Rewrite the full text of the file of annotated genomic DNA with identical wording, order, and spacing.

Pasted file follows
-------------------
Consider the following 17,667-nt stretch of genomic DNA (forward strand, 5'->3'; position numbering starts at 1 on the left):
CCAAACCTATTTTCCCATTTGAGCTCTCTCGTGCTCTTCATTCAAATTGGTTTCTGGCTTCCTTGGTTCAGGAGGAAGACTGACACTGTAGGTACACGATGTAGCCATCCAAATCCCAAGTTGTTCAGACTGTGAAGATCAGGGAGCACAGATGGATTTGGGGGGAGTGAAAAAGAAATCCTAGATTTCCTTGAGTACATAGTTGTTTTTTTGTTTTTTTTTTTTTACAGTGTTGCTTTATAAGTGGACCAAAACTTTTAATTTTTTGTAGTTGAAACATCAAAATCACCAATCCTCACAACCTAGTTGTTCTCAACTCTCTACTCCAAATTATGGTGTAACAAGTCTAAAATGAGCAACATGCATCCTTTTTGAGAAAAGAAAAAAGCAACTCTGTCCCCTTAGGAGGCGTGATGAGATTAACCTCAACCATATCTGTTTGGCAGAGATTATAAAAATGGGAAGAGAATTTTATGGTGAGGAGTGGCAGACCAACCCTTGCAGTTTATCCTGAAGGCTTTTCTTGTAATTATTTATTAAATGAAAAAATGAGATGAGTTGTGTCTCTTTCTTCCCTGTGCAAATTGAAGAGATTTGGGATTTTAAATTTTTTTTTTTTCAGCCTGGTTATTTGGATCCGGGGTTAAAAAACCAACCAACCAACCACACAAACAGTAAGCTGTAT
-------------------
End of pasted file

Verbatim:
Consider the following 17,667-nt stretch of genomic DNA (forward strand, 5'->3'; position numbering starts at 1 on the left):
CCAAACCTATTTTCCCATTTGAGCTCTCTCGTGCTCTTCATTCAAATTGGTTTCTGGCTTCCTTGGTTCAGGAGGAAGACTGACACTGTAGGTACACGATGTAGCCATCCAAATCCCAAGTTGTTCAGACTGTGAAGATCAGGGAGCACAGATGGATTTGGGGGGAGTGAAAAAGAAATCCTAGATTTCCTTGAGTACATAGTTGTTTTTTTGTTTTTTTTTTTTTACAGTGTTGCTTTATAAGTGGACCAAAACTTTTAATTTTTTGTAGTTGAAACATCAAAATCACCAATCCTCACAACCTAGTTGTTCTCAACTCTCTACTCCAAATTATGGTGTAACAAGTCTAAAATGAGCAACATGCATCCTTTTTGAGAAAAGAAAAAAGCAACTCTGTCCCCTTAGGAGGCGTGATGAGATTAACCTCAACCATATCTGTTTGGCAGAGATTATAAAAATGGGAAGAGAATTTTATGGTGAGGAGTGGCAGACCAACCCTTGCAGTTTATCCTGAAGGCTTTTCTTGTAATTATTTATTAAATGAAAAAATGAGATGAGTTGTGTCTCTTTCTTCCCTGTGCAAATTGAAGAGATTTGGGATTTTAAATTTTTTTTTTTTCAGCCTGGTTATTTGGATCCGGGGTTAAAAAACCAACCAACCAACCACACAAACAGTAAGCTGTAT